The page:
IATA favors new, better, lower cost solution to global tracking

DUBLIN – On the eve of the IATA Annual General Meeting, the world of aviation safety services received some good news: French authorities confirmed that a search vessel has identified signals believed to be the “pings” from one of the two data recorders on board the missing EgyptAir Flight 804 Airbus A320. This news was tempered, however, by the reality that another year has passed with scant progress made by IATA in defining or implementing new policies to improve the tracking of aircraft, especially over water or in distress scenarios. Streaming of “black box” data remains a much talked about subject but it is mostly just talk. IATA SVP for safety and flight operations Gilberto Lopez-Meyer addressed media prior to the opening session; he offered many ideas but little in the way of evidence of concrete action.

Yes, there are new recommendations set by ICAO, which Lopez-Meyer endorsed on behalf of the industry trade group. But these are soft, with arguably limited guidance for execution, and long timelines for implementation. Moreover, the most significant recommendations apply only to new aircraft with no retrofit requirements.

Despite Lopez-Meyer’s statement that, “The cost for the industry is going to be enormous, but we are willing to do so,” it seems that such spending will remain limited in the near-term as the industry awaits new technology rather than implementing one of the numerous options available today on a global scale.

Speaking to the slow decision-making process, Lopez-Meyer specifically suggested that new technologies are on the horizon that can ease the process. Noting that one of the challenges of selecting a tracking option is that technology “is changing so fast we might expect that very soon we may have some much more powerful technology solutions”, he added, “At this moment the process is a performance-based approach; we prefer to have the possibility to opting for any solution that will give us acceptable results.”

kontron newestIn the wake of the tragic disappearance of Malaysia Airlines flight MH370, the idea of using Aireon’s planned space-based ADS-B service to track aircraft has proven appealing to some industry stakeholders. The service, which will operate over Iridium’s NEXT generation satellite constellation, is expected to be available in 2018 pending successful satellite launches.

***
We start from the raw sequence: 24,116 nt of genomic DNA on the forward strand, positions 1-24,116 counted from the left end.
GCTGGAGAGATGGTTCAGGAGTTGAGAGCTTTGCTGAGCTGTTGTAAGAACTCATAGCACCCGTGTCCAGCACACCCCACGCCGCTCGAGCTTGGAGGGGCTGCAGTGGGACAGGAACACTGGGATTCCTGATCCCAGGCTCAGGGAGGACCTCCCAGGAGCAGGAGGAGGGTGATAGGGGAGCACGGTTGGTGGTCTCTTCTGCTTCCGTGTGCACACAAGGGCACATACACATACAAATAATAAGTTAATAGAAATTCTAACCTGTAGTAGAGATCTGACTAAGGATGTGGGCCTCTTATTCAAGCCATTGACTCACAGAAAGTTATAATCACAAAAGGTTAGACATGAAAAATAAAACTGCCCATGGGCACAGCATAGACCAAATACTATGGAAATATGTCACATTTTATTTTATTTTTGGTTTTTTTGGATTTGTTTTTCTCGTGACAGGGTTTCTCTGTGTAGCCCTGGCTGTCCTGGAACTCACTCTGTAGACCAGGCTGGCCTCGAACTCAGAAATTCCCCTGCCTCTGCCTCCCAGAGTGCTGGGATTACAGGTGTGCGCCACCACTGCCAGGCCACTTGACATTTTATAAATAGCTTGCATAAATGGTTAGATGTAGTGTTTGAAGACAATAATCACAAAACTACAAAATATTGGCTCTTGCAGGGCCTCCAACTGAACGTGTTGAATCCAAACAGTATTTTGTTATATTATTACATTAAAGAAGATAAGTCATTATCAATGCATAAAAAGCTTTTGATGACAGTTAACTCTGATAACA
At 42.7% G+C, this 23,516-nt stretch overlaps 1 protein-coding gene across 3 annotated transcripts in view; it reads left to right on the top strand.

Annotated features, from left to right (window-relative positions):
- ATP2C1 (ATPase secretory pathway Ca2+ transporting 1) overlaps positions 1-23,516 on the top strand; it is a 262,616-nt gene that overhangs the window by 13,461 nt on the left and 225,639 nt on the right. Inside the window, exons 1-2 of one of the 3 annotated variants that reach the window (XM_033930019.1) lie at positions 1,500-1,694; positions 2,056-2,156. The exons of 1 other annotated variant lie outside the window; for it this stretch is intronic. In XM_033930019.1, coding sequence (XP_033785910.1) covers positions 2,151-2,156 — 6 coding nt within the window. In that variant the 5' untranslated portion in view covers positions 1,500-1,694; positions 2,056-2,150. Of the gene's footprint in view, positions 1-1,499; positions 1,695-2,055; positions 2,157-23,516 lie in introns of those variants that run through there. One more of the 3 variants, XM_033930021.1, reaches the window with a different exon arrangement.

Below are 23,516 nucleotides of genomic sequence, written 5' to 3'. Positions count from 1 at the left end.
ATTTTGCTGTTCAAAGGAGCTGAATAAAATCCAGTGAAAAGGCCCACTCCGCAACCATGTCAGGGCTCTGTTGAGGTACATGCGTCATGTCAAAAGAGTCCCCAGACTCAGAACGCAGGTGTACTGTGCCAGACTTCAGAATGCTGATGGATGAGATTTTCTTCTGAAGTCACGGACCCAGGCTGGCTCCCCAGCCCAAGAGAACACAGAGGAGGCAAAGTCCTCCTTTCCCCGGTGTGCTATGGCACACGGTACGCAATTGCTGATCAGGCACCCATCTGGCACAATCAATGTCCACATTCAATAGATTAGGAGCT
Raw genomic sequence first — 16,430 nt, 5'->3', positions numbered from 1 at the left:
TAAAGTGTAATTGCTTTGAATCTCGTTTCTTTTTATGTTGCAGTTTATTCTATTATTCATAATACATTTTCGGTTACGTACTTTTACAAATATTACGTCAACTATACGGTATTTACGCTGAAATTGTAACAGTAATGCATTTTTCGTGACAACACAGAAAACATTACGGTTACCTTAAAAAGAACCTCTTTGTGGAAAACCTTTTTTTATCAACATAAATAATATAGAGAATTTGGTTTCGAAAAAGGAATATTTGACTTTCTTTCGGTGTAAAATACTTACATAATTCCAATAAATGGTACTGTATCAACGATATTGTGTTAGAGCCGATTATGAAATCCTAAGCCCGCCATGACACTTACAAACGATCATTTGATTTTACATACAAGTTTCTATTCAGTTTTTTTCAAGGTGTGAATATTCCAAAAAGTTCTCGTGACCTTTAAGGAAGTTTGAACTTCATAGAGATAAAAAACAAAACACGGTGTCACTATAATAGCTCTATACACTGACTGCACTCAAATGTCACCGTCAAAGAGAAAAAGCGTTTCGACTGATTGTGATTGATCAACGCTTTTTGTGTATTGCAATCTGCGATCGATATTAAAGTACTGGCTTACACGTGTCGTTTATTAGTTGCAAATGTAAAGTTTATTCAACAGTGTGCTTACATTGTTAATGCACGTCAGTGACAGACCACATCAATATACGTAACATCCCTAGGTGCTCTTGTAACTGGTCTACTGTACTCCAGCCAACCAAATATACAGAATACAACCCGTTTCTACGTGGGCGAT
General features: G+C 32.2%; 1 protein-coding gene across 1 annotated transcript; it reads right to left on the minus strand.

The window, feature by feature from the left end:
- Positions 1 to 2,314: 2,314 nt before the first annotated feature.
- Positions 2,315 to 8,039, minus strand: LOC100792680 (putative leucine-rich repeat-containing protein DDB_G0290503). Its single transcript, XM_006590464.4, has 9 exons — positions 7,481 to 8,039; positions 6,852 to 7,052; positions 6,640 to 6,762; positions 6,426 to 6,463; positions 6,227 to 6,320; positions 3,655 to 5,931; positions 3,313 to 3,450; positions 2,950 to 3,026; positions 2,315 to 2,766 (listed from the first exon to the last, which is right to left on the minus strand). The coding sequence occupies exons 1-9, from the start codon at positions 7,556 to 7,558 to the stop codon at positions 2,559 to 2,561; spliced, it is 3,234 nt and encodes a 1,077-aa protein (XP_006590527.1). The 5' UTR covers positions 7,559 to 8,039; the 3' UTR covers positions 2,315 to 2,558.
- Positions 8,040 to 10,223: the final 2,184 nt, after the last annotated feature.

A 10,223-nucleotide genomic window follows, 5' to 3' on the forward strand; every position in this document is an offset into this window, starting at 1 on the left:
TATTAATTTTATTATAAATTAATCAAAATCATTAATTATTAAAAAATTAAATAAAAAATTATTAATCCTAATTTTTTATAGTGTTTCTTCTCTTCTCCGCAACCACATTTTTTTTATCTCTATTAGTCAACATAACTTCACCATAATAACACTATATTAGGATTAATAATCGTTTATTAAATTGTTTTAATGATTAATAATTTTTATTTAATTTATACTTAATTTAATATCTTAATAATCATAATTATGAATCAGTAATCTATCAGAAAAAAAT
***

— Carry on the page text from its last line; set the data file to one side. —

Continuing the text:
As Aireon CEO Don Thoma previously told RGN, “The original objectives of IATA and ICAO following the disappearance of MH370 were to look at what could be done as quickly as possible using existing capabilities and technology. But as they started digging into the details they found out that certain things can be done immediately and aircraft equipped with Iridium and Inmarsat communications were already tracking [aircraft] and it was really more about coordinating that information among airlines and ANSPs so that it was used more appropriately and more in real time.”

IATA’s Lopez-Meyer didn’t address the Aireon proposition specifically during his talk, but he doubled down on the notion that new and better technologies are on the horizon, saying,

We expect that there will be new technologies very soon and that is why we are not to trying to find a solution choosing for a single technology, instead of that having a performance approach. So we may have a technology today but if in one or two or three years we have a better technology the industry could easily switch to the technology that may be better, lower cost or whatever.

Tony Tyler, the outgoing Director General of the group, took similar questions about tracking later in the event and shared similar views as Lopez-Meyer, suggesting that access to bandwidth is a major challenge for carriers to implement tracking while also contradicting that statement with the admission that, “Airlines are not waiting for regulation. Airlines are doing everything they can within their current abilities to improve the tracking and retrievability of their aircraft.”

As Lopez-Meyer noted, “This is a decision that once made is going to be here for decades.” His statement is absolutely true, but many industry observers do not buy this excuse for continued delays in implementations. There will always be new technologies available next year or in three years. By pushing decisions, recommendations and endorsements off to member carriers further out in time and to the mystical “new technology” just around the corner, the industry group seems to fall short in an area where it could have been incredibly strong.